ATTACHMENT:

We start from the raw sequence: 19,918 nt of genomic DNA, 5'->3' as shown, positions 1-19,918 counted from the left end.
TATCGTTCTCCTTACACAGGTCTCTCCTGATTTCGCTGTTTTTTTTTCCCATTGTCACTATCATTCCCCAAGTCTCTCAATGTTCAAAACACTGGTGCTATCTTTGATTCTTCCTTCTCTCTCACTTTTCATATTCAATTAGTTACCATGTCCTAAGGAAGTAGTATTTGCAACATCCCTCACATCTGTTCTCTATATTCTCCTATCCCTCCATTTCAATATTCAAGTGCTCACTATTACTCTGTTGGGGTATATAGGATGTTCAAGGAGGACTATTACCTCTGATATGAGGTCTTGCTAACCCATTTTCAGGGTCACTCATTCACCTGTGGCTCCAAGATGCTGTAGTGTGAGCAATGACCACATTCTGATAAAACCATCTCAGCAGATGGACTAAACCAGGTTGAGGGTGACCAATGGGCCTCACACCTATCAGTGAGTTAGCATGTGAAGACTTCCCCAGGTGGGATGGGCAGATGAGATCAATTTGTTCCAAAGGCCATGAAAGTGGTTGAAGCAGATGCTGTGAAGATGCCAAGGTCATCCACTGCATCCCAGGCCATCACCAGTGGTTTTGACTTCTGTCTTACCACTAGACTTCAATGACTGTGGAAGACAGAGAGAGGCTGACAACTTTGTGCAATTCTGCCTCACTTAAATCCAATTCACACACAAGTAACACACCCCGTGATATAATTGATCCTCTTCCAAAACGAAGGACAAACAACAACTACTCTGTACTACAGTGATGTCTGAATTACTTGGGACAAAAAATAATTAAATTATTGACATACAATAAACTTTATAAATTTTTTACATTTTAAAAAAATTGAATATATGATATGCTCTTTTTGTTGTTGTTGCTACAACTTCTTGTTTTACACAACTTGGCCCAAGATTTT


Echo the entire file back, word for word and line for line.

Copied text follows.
We start from the raw sequence: 19,918 nt of genomic DNA, 5'->3' as shown, positions 1-19,918 counted from the left end.
TATCGTTCTCCTTACACAGGTCTCTCCTGATTTCGCTGTTTTTTTTTCCCATTGTCACTATCATTCCCCAAGTCTCTCAATGTTCAAAACACTGGTGCTATCTTTGATTCTTCCTTCTCTCTCACTTTTCATATTCAATTAGTTACCATGTCCTAAGGAAGTAGTATTTGCAACATCCCTCACATCTGTTCTCTATATTCTCCTATCCCTCCATTTCAATATTCAAGTGCTCACTATTACTCTGTTGGGGTATATAGGATGTTCAAGGAGGACTATTACCTCTGATATGAGGTCTTGCTAACCCATTTTCAGGGTCACTCATTCACCTGTGGCTCCAAGATGCTGTAGTGTGAGCAATGACCACATTCTGATAAAACCATCTCAGCAGATGGACTAAACCAGGTTGAGGGTGACCAATGGGCCTCACACCTATCAGTGAGTTAGCATGTGAAGACTTCCCCAGGTGGGATGGGCAGATGAGATCAATTTGTTCCAAAGGCCATGAAAGTGGTTGAAGCAGATGCTGTGAAGATGCCAAGGTCATCCACTGCATCCCAGGCCATCACCAGTGGTTTTGACTTCTGTCTTACCACTAGACTTCAATGACTGTGGAAGACAGAGAGAGGCTGACAACTTTGTGCAATTCTGCCTCACTTAAATCCAATTCACACACAAGTAACACACCCCGTGATATAATTGATCCTCTTCCAAAACGAAGGACAAACAACAACTACTCTGTACTACAGTGATGTCTGAATTACTTGGGACAAAAAATAATTAAATTATTGACATACAATAAACTTTATAAATTTTTTACATTTTAAAAAAATTGAATATATGATATGCTCTTTTTGTTGTTGTTGCTACAACTTCTTGTTTTACACAACTTGGCCCAAGATTTT